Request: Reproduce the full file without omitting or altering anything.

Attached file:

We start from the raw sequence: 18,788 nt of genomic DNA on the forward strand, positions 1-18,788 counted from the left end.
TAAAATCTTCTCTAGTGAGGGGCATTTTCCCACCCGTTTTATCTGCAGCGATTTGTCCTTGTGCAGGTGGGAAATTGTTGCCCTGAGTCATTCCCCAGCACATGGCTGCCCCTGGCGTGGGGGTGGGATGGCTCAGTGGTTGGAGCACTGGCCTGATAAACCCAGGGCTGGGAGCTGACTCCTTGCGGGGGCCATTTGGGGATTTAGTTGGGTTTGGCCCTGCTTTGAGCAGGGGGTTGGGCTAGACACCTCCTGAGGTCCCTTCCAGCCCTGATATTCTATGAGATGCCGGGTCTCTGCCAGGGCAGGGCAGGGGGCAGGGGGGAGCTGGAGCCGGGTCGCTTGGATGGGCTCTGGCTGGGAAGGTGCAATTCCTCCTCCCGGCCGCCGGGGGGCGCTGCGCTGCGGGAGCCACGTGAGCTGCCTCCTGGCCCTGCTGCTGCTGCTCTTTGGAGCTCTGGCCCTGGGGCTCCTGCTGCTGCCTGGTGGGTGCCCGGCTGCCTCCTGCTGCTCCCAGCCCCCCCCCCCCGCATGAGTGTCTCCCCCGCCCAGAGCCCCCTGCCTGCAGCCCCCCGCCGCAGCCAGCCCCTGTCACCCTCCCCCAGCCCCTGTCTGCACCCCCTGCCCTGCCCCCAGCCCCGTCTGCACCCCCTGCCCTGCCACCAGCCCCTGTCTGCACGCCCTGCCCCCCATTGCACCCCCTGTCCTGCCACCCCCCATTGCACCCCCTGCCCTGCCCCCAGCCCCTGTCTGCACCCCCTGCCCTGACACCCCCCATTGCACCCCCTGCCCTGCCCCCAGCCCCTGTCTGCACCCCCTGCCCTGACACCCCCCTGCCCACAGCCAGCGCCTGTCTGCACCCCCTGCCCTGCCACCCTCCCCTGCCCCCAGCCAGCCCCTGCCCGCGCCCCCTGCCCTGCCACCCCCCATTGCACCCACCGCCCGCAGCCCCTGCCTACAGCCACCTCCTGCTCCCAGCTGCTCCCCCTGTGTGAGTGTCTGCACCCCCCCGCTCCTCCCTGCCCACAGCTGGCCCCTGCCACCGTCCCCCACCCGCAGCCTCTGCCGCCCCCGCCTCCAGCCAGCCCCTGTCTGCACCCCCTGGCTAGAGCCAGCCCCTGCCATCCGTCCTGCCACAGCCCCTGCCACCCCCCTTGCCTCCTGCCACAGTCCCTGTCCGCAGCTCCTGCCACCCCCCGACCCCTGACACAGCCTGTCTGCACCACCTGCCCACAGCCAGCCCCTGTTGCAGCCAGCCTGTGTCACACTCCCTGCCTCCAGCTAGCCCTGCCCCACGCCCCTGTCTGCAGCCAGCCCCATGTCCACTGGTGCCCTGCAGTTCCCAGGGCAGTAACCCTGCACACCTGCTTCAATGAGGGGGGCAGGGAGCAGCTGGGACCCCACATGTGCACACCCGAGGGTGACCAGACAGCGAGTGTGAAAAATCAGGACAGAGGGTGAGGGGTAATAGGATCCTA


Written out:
We start from the raw sequence: 18,788 nt of genomic DNA on the forward strand, positions 1-18,788 counted from the left end.
TAAAATCTTCTCTAGTGAGGGGCATTTTCCCACCCGTTTTATCTGCAGCGATTTGTCCTTGTGCAGGTGGGAAATTGTTGCCCTGAGTCATTCCCCAGCACATGGCTGCCCCTGGCGTGGGGGTGGGATGGCTCAGTGGTTGGAGCACTGGCCTGATAAACCCAGGGCTGGGAGCTGACTCCTTGCGGGGGCCATTTGGGGATTTAGTTGGGTTTGGCCCTGCTTTGAGCAGGGGGTTGGGCTAGACACCTCCTGAGGTCCCTTCCAGCCCTGATATTCTATGAGATGCCGGGTCTCTGCCAGGGCAGGGCAGGGGGCAGGGGGGAGCTGGAGCCGGGTCGCTTGGATGGGCTCTGGCTGGGAAGGTGCAATTCCTCCTCCCGGCCGCCGGGGGGCGCTGCGCTGCGGGAGCCACGTGAGCTGCCTCCTGGCCCTGCTGCTGCTGCTCTTTGGAGCTCTGGCCCTGGGGCTCCTGCTGCTGCCTGGTGGGTGCCCGGCTGCCTCCTGCTGCTCCCAGCCCCCCCCCCCCGCATGAGTGTCTCCCCCGCCCAGAGCCCCCTGCCTGCAGCCCCCCGCCGCAGCCAGCCCCTGTCACCCTCCCCCAGCCCCTGTCTGCACCCCCTGCCCTGCCCCCAGCCCCGTCTGCACCCCCTGCCCTGCCACCAGCCCCTGTCTGCACGCCCTGCCCCCCATTGCACCCCCTGTCCTGCCACCCCCCATTGCACCCCCTGCCCTGCCCCCAGCCCCTGTCTGCACCCCCTGCCCTGACACCCCCCATTGCACCCCCTGCCCTGCCCCCAGCCCCTGTCTGCACCCCCTGCCCTGACACCCCCCTGCCCACAGCCAGCGCCTGTCTGCACCCCCTGCCCTGCCACCCTCCCCTGCCCCCAGCCAGCCCCTGCCCGCGCCCCCTGCCCTGCCACCCCCCATTGCACCCACCGCCCGCAGCCCCTGCCTACAGCCACCTCCTGCTCCCAGCTGCTCCCCCTGTGTGAGTGTCTGCACCCCCCCGCTCCTCCCTGCCCACAGCTGGCCCCTGCCACCGTCCCCCACCCGCAGCCTCTGCCGCCCCCGCCTCCAGCCAGCCCCTGTCTGCACCCCCTGGCTAGAGCCAGCCCCTGCCATCCGTCCTGCCACAGCCCCTGCCACCCCCCTTGCCTCCTGCCACAGTCCCTGTCCGCAGCTCCTGCCACCCCCCGACCCCTGACACAGCCTGTCTGCACCACCTGCCCACAGCCAGCCCCTGTTGCAGCCAGCCTGTGTCACACTCCCTGCCTCCAGCTAGCCCTGCCCCACGCCCCTGTCTGCAGCCAGCCCCATGTCCACTGGTGCCCTGCAGTTCCCAGGGCAGTAACCCTGCACACCTGCTTCAATGAGGGGGGCAGGGAGCAGCTGGGACCCCACATGTGCACACCCGAGGGTGACCAGACAGCGAGTGTGAAAAATCAGGACAGAGGGTGAGGGGTAATAGGATCCTA